Tuesday, March 3, 2009

We were workin' on the railroad...

On February 28th, Troop 1 Katonah took a trip to Thomaston, Connecticut, and visited the Railroad Museum of New England. When we arrived in Connecticut we first stopped at Camp Mattatuck, a Boy Scout camp where we stayed overnight in a nice cabin. Once we dropped off our gear we then made our way over to the train museum. Once there, we split up into two groups.

My group took part in the train switching activity first. What we did was have half of us ride in the cab of the locomotive, and watch how the engineer controlled the locomotive. Then, with the assistance of the conductor and brakeman, we learned how they uncouple from the coach cars, switch tracks, run around to the other end, switch tracks again, and then reconnect the train. Meanwhile, the rest of our group were on the back of the locomotive giving the hand signals to make all of this possible.

Once we were done with this activity, we switched with the other half of our troop and learned what they were doing. Outside of the station, we learned about the different parts of the track and its construction. We each got to take turns dragging the railroad ties with a pair of tongs. Then we each took turns using a maul to drive the spikes through the tie plate and into the wooden tie itself. After that, our guide Brent Bette showed us all the different types of cars on display at the station. We got to go on, and inside some of the cars, one of which was a giant wedge snow plow built in the 1930s. Then we got together with the other half of our troop to take a group photo on an restored flatcar from the New Haven railroad.

Next, we all got onto the train and made our way to the next stop, which was the repair shop. When we got there, we split up into two groups again. My group took the tour outside the shop first. It was very interesting, because we got to see a few different kinds of locomotives, including a diesel-electric locomotive and a steam locomotive. After that part of the tour, we all took a lunch break. Among the three patrols, hamburgers and hot dogs and grilled chicken were served (thanks to Mr. Kristensen and Otto for cooking) feeding everybody from the troop and even some of the museum volunteers. Within an hour, all of the food was gone.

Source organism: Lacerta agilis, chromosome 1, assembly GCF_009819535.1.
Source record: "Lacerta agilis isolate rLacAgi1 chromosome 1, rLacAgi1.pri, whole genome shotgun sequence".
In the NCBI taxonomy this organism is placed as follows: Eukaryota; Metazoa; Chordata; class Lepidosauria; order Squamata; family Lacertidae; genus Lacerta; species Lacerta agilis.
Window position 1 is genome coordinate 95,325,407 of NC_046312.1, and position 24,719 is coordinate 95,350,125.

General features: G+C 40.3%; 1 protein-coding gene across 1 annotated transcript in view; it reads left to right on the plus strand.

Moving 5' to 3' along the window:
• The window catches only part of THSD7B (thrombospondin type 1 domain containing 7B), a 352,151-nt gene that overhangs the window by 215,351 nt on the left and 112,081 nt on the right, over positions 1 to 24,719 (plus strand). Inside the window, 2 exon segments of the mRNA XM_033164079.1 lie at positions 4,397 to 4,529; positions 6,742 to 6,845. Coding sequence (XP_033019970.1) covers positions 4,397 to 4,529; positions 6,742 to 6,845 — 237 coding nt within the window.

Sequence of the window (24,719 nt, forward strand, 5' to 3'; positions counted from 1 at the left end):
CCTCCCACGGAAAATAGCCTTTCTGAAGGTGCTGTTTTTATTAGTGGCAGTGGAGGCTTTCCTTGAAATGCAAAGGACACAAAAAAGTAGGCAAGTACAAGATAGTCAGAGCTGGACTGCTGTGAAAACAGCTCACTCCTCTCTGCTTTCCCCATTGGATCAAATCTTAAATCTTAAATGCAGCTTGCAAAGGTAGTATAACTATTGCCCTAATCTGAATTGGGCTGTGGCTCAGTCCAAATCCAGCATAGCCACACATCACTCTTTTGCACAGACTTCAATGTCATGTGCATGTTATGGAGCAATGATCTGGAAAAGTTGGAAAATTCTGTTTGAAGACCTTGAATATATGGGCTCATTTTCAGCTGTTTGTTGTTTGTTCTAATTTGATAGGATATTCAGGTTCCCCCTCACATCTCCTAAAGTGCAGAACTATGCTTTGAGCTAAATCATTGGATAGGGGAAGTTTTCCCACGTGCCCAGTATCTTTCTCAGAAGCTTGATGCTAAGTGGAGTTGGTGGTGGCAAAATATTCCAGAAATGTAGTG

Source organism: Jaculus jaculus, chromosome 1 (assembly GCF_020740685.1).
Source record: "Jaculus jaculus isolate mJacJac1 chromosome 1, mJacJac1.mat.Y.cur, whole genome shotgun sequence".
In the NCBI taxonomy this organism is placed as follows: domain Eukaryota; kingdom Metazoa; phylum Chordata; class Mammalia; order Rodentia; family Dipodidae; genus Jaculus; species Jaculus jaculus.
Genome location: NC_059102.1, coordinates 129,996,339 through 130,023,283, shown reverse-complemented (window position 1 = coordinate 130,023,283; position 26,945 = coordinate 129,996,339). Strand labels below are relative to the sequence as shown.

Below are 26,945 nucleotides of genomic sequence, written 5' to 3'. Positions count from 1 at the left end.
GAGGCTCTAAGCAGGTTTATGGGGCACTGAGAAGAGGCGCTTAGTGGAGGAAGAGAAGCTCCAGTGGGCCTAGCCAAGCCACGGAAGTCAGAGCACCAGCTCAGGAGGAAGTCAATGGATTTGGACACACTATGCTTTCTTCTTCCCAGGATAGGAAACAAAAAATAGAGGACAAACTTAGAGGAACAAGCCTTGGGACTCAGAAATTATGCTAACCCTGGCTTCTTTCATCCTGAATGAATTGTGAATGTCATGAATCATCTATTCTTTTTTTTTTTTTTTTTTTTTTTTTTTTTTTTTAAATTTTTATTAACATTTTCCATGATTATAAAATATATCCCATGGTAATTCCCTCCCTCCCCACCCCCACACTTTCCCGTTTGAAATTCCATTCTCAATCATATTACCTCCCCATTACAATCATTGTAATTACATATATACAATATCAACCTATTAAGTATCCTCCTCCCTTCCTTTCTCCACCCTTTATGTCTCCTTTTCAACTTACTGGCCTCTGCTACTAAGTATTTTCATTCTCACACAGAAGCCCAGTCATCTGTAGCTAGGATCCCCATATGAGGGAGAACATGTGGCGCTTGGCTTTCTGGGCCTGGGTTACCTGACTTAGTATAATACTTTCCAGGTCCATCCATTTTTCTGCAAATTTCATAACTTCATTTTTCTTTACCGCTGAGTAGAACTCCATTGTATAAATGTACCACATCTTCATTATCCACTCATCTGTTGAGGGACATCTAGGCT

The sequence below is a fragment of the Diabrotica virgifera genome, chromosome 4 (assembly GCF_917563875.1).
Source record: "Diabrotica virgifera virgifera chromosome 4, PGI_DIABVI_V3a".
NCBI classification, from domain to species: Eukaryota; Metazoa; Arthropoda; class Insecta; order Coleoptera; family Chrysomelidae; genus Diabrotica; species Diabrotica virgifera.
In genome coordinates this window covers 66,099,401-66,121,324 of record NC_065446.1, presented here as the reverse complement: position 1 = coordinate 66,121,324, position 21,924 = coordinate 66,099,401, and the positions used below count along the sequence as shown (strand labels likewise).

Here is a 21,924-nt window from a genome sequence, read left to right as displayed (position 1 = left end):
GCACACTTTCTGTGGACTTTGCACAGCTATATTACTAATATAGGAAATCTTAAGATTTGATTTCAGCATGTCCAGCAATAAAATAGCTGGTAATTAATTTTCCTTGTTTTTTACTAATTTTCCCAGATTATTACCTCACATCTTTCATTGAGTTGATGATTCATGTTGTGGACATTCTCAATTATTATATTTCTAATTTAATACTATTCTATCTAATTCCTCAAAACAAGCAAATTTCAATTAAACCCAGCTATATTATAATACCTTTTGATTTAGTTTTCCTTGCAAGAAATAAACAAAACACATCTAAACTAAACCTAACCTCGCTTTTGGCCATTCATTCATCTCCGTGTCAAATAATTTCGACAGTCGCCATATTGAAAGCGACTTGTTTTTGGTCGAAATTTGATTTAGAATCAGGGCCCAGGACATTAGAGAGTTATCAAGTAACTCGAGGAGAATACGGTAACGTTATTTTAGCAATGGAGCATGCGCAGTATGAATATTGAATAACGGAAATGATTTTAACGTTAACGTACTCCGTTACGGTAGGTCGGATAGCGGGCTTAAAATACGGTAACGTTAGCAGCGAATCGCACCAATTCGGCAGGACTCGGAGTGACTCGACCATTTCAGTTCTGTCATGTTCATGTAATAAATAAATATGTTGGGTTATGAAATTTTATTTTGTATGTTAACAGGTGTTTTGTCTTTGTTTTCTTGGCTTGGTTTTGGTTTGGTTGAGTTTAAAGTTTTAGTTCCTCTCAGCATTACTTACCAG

After we were done with lunch, the two groups switched places, and my group took the tour inside the shop. It was really cool being inside the shop, because we got to see all the cars that were being refurbished. We actually got to walk down into the inspection pit and see under a locomotive! We also got to see a coach that was being completely redone, and another car that was getting its wheels replaced. Another cool thing was the big diesel engine that was out of the locomotive, which runs off sixteen cylinders (not like your average car). The cylinders were rusted out due to water damage, but the museum volunteers were working to fix that.

After we were done at the shop, we got back on the train and made our way to Jericho Bridge where we did our service project which involved cutting down what seemed like a few acres worth of bamboo, bushes, and trees. That was really fun. We did that for a little more than an hour, until the sun dipped down behind the hills. We gathered for one more group photo around our train, happy that we completed the project. The railroad president was there working with us, and thanked all of us for our hard work, and invited us to visit during their regular season any time.

Finally we made our way back to the camp where we cooked dinner. After we ate we gathered around the wood stove to relax and tell jokes. The cabin was very nice. It had about fifteen bunks (which were all filled) and it had a nice kitchen area with tables, counters, and cabinets. We woke up at 7:00 am and we had breakfast and then left around 11:00 for the trip back to New York. It was a very fun trip, and it was cool to see places that are not normally open to the public. I hope we can do something like that again.
--Kyle W., Troop Historian

Photo by Howard Pincus